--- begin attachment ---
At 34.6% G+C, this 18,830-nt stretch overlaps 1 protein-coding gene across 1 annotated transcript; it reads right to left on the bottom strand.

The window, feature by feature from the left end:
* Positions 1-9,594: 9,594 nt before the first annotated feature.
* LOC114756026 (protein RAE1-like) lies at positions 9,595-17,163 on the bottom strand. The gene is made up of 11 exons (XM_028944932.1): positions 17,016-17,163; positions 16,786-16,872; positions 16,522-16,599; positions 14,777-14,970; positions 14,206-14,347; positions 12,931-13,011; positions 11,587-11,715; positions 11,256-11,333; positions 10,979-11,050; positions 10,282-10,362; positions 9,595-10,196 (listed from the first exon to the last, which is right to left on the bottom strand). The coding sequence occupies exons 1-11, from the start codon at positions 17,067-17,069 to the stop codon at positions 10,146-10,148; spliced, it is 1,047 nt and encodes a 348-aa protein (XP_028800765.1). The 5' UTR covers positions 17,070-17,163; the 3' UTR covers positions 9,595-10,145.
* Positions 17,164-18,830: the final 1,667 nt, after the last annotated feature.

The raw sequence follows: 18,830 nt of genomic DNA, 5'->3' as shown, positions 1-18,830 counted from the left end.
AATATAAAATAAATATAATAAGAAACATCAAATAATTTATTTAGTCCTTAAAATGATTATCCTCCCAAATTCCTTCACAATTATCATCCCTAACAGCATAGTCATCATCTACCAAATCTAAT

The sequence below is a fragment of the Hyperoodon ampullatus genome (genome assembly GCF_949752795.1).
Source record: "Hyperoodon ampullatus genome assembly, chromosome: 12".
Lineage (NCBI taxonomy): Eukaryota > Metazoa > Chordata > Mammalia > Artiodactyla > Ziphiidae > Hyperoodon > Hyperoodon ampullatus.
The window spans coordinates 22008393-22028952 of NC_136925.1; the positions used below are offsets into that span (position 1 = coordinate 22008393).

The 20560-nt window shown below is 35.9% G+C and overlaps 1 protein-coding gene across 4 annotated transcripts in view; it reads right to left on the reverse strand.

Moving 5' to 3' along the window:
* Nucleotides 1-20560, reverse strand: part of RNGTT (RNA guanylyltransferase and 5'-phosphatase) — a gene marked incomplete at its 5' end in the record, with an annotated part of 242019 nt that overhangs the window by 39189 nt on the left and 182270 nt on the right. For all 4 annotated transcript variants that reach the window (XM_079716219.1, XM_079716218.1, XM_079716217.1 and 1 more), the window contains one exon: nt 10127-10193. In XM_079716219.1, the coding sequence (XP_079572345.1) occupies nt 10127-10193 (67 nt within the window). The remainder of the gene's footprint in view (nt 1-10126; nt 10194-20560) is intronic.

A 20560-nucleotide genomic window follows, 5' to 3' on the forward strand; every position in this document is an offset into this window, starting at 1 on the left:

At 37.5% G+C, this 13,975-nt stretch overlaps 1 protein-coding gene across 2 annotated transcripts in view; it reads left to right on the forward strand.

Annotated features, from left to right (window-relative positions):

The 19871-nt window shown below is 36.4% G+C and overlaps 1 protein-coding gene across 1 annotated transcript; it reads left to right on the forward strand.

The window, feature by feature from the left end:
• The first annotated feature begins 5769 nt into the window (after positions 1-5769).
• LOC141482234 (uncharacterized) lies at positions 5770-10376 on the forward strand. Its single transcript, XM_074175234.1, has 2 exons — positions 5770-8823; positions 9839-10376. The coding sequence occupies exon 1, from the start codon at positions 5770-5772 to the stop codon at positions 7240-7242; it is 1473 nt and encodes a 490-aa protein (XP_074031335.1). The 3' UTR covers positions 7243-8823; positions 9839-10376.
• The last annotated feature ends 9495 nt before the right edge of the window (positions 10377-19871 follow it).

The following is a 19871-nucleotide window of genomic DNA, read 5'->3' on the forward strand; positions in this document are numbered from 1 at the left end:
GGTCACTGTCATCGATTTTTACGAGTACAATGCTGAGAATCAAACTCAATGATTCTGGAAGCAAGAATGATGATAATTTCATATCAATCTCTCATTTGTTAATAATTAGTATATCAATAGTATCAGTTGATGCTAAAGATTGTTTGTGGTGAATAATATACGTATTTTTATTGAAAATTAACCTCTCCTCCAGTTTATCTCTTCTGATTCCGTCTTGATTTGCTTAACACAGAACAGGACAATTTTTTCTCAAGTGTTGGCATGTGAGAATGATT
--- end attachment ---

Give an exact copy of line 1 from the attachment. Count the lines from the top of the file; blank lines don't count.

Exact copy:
At 34.6% G+C, this 18,830-nt stretch overlaps 1 protein-coding gene across 1 annotated transcript; it reads right to left on the bottom strand.